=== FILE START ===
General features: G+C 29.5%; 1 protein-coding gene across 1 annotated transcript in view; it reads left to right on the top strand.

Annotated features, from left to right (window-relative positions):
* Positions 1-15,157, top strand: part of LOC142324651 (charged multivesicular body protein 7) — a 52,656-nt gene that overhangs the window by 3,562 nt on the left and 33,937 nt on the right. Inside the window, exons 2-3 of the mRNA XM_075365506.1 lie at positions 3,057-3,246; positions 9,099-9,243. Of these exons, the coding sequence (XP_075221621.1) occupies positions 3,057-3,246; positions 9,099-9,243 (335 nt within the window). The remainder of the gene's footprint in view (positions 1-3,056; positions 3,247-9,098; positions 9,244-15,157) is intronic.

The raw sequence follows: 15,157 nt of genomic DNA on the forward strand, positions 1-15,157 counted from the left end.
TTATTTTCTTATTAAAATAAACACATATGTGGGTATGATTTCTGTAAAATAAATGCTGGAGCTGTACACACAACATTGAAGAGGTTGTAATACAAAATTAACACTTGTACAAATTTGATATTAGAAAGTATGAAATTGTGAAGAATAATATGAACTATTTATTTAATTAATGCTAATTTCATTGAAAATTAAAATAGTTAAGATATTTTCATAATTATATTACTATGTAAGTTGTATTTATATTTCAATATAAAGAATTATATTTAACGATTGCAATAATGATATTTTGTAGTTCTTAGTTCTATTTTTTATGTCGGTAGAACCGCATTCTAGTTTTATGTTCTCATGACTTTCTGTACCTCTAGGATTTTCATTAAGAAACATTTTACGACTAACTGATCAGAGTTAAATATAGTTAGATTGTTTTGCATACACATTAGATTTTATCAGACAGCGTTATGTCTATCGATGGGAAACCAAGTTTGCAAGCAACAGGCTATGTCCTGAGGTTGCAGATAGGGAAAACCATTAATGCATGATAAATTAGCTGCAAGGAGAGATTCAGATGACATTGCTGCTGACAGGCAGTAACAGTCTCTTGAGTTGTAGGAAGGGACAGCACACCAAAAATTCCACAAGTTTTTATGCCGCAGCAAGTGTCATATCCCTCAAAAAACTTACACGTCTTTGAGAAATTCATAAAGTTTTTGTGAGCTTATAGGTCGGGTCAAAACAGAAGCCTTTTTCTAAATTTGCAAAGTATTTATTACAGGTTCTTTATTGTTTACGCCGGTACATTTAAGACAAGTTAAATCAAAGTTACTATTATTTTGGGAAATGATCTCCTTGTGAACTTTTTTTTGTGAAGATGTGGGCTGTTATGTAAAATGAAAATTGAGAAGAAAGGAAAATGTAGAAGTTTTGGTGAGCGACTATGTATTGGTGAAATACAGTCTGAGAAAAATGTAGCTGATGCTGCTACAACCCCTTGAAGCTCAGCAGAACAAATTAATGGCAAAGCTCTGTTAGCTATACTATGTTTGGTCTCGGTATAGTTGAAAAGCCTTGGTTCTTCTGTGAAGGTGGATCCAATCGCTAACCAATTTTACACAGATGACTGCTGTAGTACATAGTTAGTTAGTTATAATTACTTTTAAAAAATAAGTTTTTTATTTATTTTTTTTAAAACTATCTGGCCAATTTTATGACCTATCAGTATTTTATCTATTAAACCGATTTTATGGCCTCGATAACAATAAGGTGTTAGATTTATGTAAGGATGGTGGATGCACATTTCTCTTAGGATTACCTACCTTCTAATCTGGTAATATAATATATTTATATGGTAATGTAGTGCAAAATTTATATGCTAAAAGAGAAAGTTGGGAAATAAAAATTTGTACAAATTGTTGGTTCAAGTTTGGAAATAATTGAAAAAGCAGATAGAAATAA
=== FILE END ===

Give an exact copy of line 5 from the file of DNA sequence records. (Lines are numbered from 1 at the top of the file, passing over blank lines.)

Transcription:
TTATTTTCTTATTAAAATAAACACATATGTGGGTATGATTTCTGTAAAATAAATGCTGGAGCTGTACACACAACATTGAAGAGGTTGTAATACAAAATTAACACTTGTACAAATTTGATATTAGAAAGTATGAAATTGTGAAGAATAATATGAACTATTTATTTAATTAATGCTAATTTCATTGAAAATTAAAATAGTTAAGATATTTTCATAATTATATTACTATGTAAGTTGTATTTATATTTCAATATAAAGAATTATATTTAACGATTGCAATAATGATATTTTGTAGTTCTTAGTTCTATTTTTTATGTCGGTAGAACCGCATTCTAGTTTTATGTTCTCATGACTTTCTGTACCTCTAGGATTTTCATTAAGAAACATTTTACGACTAACTGATCAGAGTTAAATATAGTTAGATTGTTTTGCATACACATTAGATTTTATCAGACAGCGTTATGTCTATCGATGGGAAACCAAGTTTGCAAGCAACAGGCTATGTCCTGAGGTTGCAGATAGGGAAAACCATTAATGCATGATAAATTAGCTGCAAGGAGAGATTCAGATGACATTGCTGCTGACAGGCAGTAACAGTCTCTTGAGTTGTAGGAAGGGACAGCACACCAAAAATTCCACAAGTTTTTATGCCGCAGCAAGTGTCATATCCCTCAAAAAACTTACACGTCTTTGAGAAATTCATAAAGTTTTTGTGAGCTTATAGGTCGGGTCAAAACAGAAGCCTTTTTCTAAATTTGCAAAGTATTTATTACAGGTTCTTTATTGTTTACGCCGGTACATTTAAGACAAGTTAAATCAAAGTTACTATTATTTTGGGAAATGATCTCCTTGTGAACTTTTTTTTGTGAAGATGTGGGCTGTTATGTAAAATGAAAATTGAGAAGAAAGGAAAATGTAGAAGTTTTGGTGAGCGACTATGTATTGGTGAAATACAGTCTGAGAAAAATGTAGCTGATGCTGCTACAACCCCTTGAAGCTCAGCAGAACAAATTAATGGCAAAGCTCTGTTAGCTATACTATGTTTGGTCTCGGTATAGTTGAAAAGCCTTGGTTCTTCTGTGAAGGTGGATCCAATCGCTAACCAATTTTACACAGATGACTGCTGTAGTACATAGTTAGTTAGTTATAATTACTTTTAAAAAATAAGTTTTTTATTTATTTTTTTTAAAACTATCTGGCCAATTTTATGACCTATCAGTATTTTATCTATTAAACCGATTTTATGGCCTCGATAACAATAAGGTGTTAGATTTATGTAAGGATGGTGGATGCACATTTCTCTTAGGATTACCTACCTTCTAATCTGGTAATATAATATATTTATATGGTAATGTAGTGCAAAATTTATATGCTAAAAGAGAAAGTTGGGAAATAAAAATTTGTACAAATTGTTGGTTCAAGTTTGGAAATAATTGAAAAAGCAGATAGAAATAA